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Women’s History Month: Anniversary of the Triangle Shirtwaist Factory Fire


Triangle ShirtwaistThis #WomensHistoryMonth Friday, we recognize March 25th as the 106th anniversary of the tragic Triangle Shirtwaist Factory fire in New York City. A devastating 146 immigrants of Jewish and Italian descent lost their lives, 123 of them being young women and teenage girls. As the industrial revolution took full force, inhumane working conditions were the standard in these spaces. Overcrowded factories, dangerous machinery, long hours with insufferable wages were amongst the issues that the garment industry faced.

There were some groups such as the International Ladies’ Garment Workers’ Union (ILGWU) and the Women’s Trade Union League (WTUL) that fought for better working conditions and protective legislation. A year prior to the fire, the largest women’s strike in American history took place in order to fight for a multitude of things, including union representation and safer working conditions. The owners of the factory, Max Blanck and Isaac Harris who initially disregarded the demands of the women workers gave in after eleven weeks of the women being on strike – without granting them the protection of a union. Many feared that raising their voices would strip them of their jobs and they needed financial security. Thus, harsh conditions continued as the women were further exploited.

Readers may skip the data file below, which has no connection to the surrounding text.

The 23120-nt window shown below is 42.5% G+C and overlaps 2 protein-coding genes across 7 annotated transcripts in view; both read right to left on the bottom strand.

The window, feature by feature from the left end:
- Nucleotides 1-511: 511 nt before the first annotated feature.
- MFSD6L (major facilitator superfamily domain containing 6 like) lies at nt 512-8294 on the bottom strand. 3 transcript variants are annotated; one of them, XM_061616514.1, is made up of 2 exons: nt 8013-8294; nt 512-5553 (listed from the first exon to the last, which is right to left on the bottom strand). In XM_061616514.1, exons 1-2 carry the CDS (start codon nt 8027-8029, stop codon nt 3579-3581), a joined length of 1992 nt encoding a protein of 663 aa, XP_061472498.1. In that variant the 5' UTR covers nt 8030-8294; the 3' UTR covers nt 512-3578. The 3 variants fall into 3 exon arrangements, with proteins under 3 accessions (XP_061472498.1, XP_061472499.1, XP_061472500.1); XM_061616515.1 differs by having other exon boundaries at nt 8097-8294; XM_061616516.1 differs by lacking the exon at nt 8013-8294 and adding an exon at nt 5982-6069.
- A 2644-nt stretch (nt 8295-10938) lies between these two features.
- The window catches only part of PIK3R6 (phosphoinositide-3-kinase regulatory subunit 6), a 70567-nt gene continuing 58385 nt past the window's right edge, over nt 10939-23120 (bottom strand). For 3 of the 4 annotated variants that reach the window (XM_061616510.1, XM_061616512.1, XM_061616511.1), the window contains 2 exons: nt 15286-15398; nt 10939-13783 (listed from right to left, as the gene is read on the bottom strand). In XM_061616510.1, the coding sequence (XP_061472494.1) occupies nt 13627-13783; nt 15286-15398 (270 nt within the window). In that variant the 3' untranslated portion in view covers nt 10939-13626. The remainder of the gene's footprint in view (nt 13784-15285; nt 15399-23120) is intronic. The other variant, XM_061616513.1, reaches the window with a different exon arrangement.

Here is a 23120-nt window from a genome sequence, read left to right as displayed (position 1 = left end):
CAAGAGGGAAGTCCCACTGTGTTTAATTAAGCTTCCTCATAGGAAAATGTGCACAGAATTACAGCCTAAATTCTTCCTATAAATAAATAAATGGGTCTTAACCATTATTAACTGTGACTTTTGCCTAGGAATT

On March 25th 1911, a fire broke out in the top floors of the building they occupied. The owners had the doors locked to the stairwells and exits, resulting in the workers perishing in the fire and or escaping through the windows and falling to their death. It became one of the largest and deadliest industrial disasters in New York City and in U.S. history.

As a result, New York City took necessary measures and eventually became a model to the rest of the country in order to protect their citizens in the workforce by stronger legislation, and cultivating labor, health and safety advocates.

As we move forward today, and combat the injustices that marginalized women face in these industries, we want to remind everyone that the intersections of health and safe working conditions is reproductive justice.

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